Demands are growing in Germany for the prosecution of protesters in Berlin, Frankfurt and other cities who led anti-Semitic chants and incited violence against Jews over Israel’s military offensive in Gaza.
“We cannot and should not let this go,” Frankfurt city councillor and head of the local CDU faction Uwe Becker said in comments reported on Wednesday by the Frankfurter Allgemeine newspaper.
The CDU has now filed formal complaints of anti-Semitism and incitement of the people against participants in a rally on Friday who led anti-Israeli chants, Becker said.
The head of the FDP Liberal Party faction in the Hesse parliament also demanded that the state’s interior minister, Peter Beuth, take action against protesters in Frankfurt who overstepped legal bounds of freedom of expression.
“Regardless of all strategies to de-escalate the situation, do not allow slogans of incitement that hark back to the darkest hours of our history to echo in Hesse,” the deputy head of Frankfurt’s FDP branch, Wolfgang Greilich, wrote to the minister.
Merkel speaks out
Meanwhile, Chancellor Angela Merkel on Wednesday pledged the country’s 200,000-strong Jewish community her unwavering support, a government spokesman said.
“The chancellor and the entire German government condemn the anti-Semitic remarks made at pro-Palestinian and anti-Israeli demonstrations in Germany in the strongest terms,” Georg Streiter told reporters.
“These outbursts are an attack on freedom and tolerance and an attempt to shake the foundations of our free and democratic system. We cannot and will not tolerate this,” said Streiter, adding that any violence against Jewish people or institutions would be prosecuted to the full extent of the law.
In Berlin, there were also calls for legal action after Danish citizen Abu Bilal Ismail, an imam from a mosque in Copenhagen, used an appearance at a mosque in the Neukölln district on Friday to pray for the death of Jews.
CDU parliamentarian Burkard Dregger has filed a complaint of incitement against Ismail with the city police. “Such people who call for violence are not welcome in our country,” the politician told the Berliner Zeitung.
The mayor of Neukölln, Heinz Buschkowsky, said there was only one adequate response to the actions of the imam: “[Send him] back across the border with a ban on re-entering the country,” he said.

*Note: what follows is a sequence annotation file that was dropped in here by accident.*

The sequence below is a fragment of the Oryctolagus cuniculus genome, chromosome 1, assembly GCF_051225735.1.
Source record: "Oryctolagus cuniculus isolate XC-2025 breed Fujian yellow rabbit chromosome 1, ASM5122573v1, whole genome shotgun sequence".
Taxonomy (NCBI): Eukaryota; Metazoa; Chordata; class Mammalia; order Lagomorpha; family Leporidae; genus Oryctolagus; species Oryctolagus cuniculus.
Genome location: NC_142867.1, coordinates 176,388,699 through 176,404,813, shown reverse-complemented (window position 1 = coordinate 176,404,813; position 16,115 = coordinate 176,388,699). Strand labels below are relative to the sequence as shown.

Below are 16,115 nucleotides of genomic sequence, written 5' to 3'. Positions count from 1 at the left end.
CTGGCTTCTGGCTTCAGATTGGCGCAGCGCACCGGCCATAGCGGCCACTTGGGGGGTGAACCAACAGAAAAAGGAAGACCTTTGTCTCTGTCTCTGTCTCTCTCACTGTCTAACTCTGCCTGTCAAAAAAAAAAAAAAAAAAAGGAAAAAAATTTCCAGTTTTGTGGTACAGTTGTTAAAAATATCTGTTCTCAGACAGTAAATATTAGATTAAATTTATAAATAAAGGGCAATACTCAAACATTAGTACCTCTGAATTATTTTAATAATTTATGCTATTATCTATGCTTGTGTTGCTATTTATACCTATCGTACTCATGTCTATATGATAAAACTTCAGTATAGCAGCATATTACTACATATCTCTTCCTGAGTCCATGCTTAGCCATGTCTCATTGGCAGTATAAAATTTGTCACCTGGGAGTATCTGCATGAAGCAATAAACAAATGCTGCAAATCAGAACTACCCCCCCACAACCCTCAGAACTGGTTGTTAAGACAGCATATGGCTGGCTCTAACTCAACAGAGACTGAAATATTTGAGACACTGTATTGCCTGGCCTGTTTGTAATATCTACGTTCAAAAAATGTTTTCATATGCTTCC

In a video posted online, Ismail is seen imploring, “Oh Allah, destroy the Zionist Jews … Count them and kill them to the very last one. Don’t spare a single one of them.”
Despite the taped comments, he later insisted he was referring only to “Jews who have killed people in Gaza.”
In street demonstrations in Berlin, crowds of pro-Palestinian protesters also shouted “Death to Israel” and “Zionists are fascists, killing children and civilians”.
Anti-Semitic slogans are illegal in Germany, where atonement for the Nazi killing of some six million European Jews in the Holocaust is a cornerstone of the post-war order.
The calls for action were echoed by a senior police officer and professor of law who oversees the police in three of the city’s districts.
‘Police must respond’
“The police must take action,” Michael Knape told the Tagesspiegel newspaper, adding that the slogans shouted were “right on the border of incitement”.
Public safety was a “central guarantor of the right to assembly”, and since the conduct of the protesters had caused fear among people, legal action was justified. But Knape denied that police in the capital had been lax in enforcing the law during the protests.
In a telephone conversation with German President Joachim Gauck, the leader of the country’s Jewish community, Dieter Graumann, said he had discussed events of recent days and the fear they had created.
“Many members of our community are very shaken, worried and absolutely shocked by the worst anti-Jewish slogans that some out-of-control crowds have shouted, calling for Jews to be ‘gassed’, ‘burned’ and ‘slaughtered’,” Graumann said in a statement after the call. Gauck told him he took Jewish fears “very seriously”.
In Mainz, ex-parliamentarian and former head of the German-Israeli Society, Johannes Gerster, filed charges against the leader of a demonstration on Friday at which participants chanted inflammatory slogans.
The actions of the 1,500 mainly Palestinian demonstrators exceeded legally permissible bounds, said Gerster, who is a lawyer.
The leader of the protest, Fatih Bayram, had “whipped up hatred and called for violence and arbitrary actions against Israel and Jews in Germany, and thereby disturbed the peace in our country,” he told the Allgemeine Zeitung.